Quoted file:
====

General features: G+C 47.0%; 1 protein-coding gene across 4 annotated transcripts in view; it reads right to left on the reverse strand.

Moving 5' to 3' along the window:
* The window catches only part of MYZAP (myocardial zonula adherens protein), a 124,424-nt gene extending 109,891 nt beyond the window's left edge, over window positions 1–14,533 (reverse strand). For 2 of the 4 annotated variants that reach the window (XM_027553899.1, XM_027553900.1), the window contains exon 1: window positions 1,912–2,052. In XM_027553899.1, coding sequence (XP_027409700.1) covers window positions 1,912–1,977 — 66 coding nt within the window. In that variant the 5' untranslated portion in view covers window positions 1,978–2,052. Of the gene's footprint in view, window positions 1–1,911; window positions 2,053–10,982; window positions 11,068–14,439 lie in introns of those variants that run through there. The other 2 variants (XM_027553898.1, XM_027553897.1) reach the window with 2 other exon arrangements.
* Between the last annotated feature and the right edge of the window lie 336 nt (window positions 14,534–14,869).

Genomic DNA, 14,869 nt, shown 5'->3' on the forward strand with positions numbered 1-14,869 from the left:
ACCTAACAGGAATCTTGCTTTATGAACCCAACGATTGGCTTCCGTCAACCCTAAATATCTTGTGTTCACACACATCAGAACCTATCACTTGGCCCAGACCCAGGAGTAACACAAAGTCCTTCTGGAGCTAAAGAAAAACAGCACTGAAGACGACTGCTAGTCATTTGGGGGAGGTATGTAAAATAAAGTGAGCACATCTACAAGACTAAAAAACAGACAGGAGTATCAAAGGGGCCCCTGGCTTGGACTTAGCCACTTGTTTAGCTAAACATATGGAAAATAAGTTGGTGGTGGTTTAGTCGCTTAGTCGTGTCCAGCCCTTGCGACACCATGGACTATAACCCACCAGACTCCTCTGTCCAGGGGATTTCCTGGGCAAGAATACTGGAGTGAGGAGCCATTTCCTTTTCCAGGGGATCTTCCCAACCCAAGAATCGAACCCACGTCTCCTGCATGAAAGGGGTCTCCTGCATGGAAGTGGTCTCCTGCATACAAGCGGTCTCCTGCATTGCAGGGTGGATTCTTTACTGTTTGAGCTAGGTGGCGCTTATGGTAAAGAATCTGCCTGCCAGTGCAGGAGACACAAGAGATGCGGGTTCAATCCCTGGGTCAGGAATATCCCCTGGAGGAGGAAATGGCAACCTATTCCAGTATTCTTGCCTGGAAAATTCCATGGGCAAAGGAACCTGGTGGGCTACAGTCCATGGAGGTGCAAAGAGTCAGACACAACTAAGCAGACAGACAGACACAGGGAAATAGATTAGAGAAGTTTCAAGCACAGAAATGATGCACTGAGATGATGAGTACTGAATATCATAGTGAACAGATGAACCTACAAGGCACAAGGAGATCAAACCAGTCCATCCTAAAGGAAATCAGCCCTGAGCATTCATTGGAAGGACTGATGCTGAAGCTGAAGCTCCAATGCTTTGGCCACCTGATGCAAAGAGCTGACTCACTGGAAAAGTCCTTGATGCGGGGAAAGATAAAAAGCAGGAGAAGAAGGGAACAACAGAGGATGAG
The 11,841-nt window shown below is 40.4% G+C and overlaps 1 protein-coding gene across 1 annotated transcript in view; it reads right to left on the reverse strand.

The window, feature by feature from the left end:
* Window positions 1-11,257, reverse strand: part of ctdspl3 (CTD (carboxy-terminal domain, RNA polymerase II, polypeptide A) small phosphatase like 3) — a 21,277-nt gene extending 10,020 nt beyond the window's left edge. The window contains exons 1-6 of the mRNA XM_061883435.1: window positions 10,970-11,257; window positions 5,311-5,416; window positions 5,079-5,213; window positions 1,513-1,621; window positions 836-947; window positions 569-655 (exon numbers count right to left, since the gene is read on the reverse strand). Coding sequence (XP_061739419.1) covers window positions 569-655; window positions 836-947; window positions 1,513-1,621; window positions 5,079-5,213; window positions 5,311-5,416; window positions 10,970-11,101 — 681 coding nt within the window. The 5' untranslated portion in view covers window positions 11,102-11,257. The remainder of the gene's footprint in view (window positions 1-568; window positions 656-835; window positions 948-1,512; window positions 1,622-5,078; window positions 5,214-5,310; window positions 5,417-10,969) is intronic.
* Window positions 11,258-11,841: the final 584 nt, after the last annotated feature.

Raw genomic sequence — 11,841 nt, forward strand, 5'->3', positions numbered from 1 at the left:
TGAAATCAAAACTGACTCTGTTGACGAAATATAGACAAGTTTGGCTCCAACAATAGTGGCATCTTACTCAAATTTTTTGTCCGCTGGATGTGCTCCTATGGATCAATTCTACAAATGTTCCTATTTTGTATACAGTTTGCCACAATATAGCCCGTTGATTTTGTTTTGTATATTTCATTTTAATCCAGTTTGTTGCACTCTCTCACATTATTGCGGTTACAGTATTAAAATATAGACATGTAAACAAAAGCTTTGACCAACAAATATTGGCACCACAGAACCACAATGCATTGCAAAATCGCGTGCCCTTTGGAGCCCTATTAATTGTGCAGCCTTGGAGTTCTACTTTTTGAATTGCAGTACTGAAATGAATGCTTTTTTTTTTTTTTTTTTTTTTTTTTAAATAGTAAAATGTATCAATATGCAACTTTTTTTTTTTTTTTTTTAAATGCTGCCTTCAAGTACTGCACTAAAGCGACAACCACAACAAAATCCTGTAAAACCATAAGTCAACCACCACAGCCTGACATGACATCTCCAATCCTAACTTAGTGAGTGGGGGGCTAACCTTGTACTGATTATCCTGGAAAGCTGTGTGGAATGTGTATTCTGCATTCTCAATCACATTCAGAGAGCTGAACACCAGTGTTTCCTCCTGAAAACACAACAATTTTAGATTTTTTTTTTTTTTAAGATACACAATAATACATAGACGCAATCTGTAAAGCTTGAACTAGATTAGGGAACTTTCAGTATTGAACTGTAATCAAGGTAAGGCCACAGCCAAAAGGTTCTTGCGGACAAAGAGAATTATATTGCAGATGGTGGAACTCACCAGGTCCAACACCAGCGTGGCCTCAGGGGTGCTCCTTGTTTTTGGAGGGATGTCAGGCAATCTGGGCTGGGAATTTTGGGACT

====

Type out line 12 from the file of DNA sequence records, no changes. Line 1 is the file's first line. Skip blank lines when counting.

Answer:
TGAAATCAAAACTGACTCTGTTGACGAAATATAGACAAGTTTGGCTCCAACAATAGTGGCATCTTACTCAAATTTTTTGTCCGCTGGATGTGCTCCTATGGATCAATTCTACAAATGTTCCTATTTTGTATACAGTTTGCCACAATATAGCCCGTTGATTTTGTTTTGTATATTTCATTTTAATCCAGTTTGTTGCACTCTCTCACATTATTGCGGTTACAGTATTAAAATATAGACATGTAAACAAAAGCTTTGACCAACAAATATTGGCACCACAGAACCACAATGCATTGCAAAATCGCGTGCCCTTTGGAGCCCTATTAATTGTGCAGCCTTGGAGTTCTACTTTTTGAATTGCAGTACTGAAATGAATGCTTTTTTTTTTTTTTTTTTTTTTTTTTAAATAGTAAAATGTATCAATATGCAACTTTTTTTTTTTTTTTTTTAAATGCTGCCTTCAAGTACTGCACTAAAGCGACAACCACAACAAAATCCTGTAAAACCATAAGTCAACCACCACAGCCTGACATGACATCTCCAATCCTAACTTAGTGAGTGGGGGGCTAACCTTGTACTGATTATCCTGGAAAGCTGTGTGGAATGTGTATTCTGCATTCTCAATCACATTCAGAGAGCTGAACACCAGTGTTTCCTCCTGAAAACACAACAATTTTAGATTTTTTTTTTTTTTAAGATACACAATAATACATAGACGCAATCTGTAAAGCTTGAACTAGATTAGGGAACTTTCAGTATTGAACTGTAATCAAGGTAAGGCCACAGCCAAAAGGTTCTTGCGGACAAAGAGAATTATATTGCAGATGGTGGAACTCACCAGGTCCAACACCAGCGTGGCCTCAGGGGTGCTCCTTGTTTTTGGAGGGATGTCAGGCAATCTGGGCTGGGAATTTTGGGACT